Thursday, February 15, 2007

The Clean Glass

In his latest entry in his debate with Sam Harris, Sullivan trots out the tired old standard: science not only needs just as much "faith" as religion (Sullivan is apparently unaware that the philosophy of science has advanced just a tiny bit since Hume), it's a poorer faith, poorer precisely because it seeks the truth.
The place you are seeking - this "contingency-free" place where no specifics exist but pure truth and a clean glass - is something we people of faith call heaven... [O]nly the truly foolish among us have ever mistaken it for earth, or human life. And when those truly foolish people have attempted to replicate this heaven on earth, they have been responsible for the worst atrocities religion has produced.

I don't know how much clearer Sullivan can be: The search for truth--at least on earth--is foolish and dangerous, it leads to atrocity; we must wait on heaven for the truth. Sullivan, blinded by religion and his conservatism, cannot see the struggle against religion to be anything but the violent imposition of yet another arbitrary superstition. But that's how Sullivan's church operates, how Sullivan's politics works, not how we work.

The "clean glass" that Harris wants, that I want, is not the clean glass sought by the fanatics of every religion, including Sullivan's own, the glass purged of those not force-fed a particular brand of Mystical Mumbo Jumbo. It is not the clean glass so desired by the fanatics of Sullivan's own conservative movement, a glass purged of those who would question the right of the United States to enslave every nation, every person, on the Earth (treating, of course, the white slaves a little better). It is not the clean glass of the Communists, atheists only on the technicality of Marx being a little too recent to make completely divine.

It is not belief in God which is the dirt on the glass. "God" is just one of the many names for this dirt, the dirt for which Sullivan hungers for, the dirt which he cannot bear to lose, the dirt which he insists that the rest of us cannot do without. The dirt is the dirt of superstition, of private truth which can be promulgated only by force, never by reason. This is the dirt which makes "God" possible.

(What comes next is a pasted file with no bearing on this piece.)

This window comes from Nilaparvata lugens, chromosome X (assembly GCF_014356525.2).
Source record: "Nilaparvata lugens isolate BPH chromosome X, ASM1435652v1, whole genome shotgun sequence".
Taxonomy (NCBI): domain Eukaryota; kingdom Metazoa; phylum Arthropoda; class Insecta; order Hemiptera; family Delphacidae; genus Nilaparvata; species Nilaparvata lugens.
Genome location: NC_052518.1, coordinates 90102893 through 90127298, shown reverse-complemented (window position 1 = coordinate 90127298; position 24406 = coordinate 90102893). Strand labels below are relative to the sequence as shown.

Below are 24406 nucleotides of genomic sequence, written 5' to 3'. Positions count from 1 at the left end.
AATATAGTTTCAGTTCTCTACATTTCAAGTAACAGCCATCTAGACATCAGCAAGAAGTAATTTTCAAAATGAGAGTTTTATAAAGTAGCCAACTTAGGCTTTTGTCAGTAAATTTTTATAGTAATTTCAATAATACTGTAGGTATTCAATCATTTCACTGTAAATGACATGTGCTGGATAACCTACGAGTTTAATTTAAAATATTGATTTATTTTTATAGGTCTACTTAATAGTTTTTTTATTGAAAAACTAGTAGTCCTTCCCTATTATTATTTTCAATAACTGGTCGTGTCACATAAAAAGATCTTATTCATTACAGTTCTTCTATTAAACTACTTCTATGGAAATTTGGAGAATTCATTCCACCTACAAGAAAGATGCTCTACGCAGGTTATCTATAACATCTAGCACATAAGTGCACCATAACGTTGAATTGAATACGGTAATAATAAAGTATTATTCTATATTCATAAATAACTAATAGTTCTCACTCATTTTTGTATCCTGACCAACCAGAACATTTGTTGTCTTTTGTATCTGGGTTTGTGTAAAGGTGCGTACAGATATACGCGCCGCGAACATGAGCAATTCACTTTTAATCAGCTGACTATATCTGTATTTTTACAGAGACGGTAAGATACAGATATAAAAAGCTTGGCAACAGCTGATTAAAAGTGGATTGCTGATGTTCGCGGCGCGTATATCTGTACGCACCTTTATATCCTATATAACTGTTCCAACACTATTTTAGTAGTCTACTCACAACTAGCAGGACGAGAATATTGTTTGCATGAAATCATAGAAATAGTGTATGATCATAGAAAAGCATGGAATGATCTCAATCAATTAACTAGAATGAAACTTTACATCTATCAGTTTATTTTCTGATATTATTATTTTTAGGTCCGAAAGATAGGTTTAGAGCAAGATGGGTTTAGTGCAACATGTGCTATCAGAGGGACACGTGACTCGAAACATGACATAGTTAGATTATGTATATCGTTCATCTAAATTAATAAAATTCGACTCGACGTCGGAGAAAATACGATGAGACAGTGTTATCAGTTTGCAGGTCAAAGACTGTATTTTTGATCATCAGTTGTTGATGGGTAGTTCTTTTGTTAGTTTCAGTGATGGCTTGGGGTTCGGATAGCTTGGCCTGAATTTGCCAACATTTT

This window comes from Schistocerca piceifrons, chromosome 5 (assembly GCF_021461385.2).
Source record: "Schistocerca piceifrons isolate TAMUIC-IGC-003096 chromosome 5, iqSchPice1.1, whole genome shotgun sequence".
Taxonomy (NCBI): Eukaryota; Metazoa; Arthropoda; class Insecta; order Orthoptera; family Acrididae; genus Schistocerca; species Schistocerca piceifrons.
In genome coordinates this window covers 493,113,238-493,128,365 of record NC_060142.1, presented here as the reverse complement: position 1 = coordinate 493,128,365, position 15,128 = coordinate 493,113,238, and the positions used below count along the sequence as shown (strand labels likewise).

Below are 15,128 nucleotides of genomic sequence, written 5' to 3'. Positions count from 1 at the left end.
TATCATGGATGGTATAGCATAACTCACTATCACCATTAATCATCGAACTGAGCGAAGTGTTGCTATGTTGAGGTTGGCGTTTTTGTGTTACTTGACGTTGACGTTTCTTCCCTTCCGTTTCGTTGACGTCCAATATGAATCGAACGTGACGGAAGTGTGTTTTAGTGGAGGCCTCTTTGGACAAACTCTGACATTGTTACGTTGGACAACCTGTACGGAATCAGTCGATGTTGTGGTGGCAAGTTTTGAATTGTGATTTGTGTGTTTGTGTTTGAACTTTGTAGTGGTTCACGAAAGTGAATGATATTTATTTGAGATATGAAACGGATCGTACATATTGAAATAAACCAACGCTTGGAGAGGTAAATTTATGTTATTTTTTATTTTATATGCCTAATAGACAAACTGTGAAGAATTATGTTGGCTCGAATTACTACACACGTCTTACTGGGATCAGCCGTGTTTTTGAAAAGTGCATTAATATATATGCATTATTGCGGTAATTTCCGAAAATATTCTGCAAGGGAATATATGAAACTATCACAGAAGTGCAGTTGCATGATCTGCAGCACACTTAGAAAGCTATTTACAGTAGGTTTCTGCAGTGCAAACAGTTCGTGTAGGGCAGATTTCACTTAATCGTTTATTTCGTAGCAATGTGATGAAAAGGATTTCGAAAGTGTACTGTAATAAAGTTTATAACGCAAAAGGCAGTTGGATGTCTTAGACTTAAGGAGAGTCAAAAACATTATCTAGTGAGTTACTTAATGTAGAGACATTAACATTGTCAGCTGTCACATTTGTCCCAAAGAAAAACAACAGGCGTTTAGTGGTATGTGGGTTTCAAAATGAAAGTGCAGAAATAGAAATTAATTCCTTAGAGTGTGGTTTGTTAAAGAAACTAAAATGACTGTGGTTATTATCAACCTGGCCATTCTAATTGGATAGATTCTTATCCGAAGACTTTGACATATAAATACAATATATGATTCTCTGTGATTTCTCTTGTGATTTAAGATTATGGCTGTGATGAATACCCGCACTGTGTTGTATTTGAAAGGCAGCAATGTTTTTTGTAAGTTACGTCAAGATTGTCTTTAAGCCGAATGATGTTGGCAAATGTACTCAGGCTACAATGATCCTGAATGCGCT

This is not dirt which can be eliminated by killing people. Indeed when one's glass is clean the idea of killing anyone is abhorrent: "Violence is the last resort of the incompetent," sayeth Saint Asimov. We need only teach people clear, logical, rational and sensible thought. Anyone can learn it, nobody needs to be killed. The only killing that's being done is by those whose ideology cannot be rationally persuasive, that can be promulgated only by killing those who do not believe or will not submit.

Sullivan, having a couple of IQ points and decade of education on the average Christian fundamentalist--not to mention being a gay Catholic--has figured out that the particular forms of his Catholic religion are not worth killing for. But Sullivan has not renounced the Catholic way of thinking; he has just transferred his religion to conservatism, with Mammon as his God and Goldwater and Reagan as his prophets, the war in Iraq his Crusades and the demonization of liberals his Inquisition. Sullivan lacks only spine to be a good fanatic; he has the self-righteousness, faux humility, doublethink and superstition down pat.

1 comment:

  1. "he has the self-righteousness, faux humility, doublethink and superstition down pat."

    You can say that again. Try as he might to present himself as ecumenical and humble, Sullivan can't help but wax bombastic concerning the unique place Jesus has as a symbol for millions of believers. He pays a little lip service to Mohammed and Buddha (Jesus's popularity convinces Sullivan that he was the son of God - Mohammed's and Buddha's equivalent popularity raises only un-specified "questions") but he goes on to claim Jesus was unique among the billions of people who ever lived.

    Then he tosses in equivalent of a schoolyard taunt: "There is more wisdom, depth, range, glory, nuance and truth in my tradition than can be dreamt of in your rationalism." Yeah - and I bet Andrew's (holy) father could beat up Harris' father, too...


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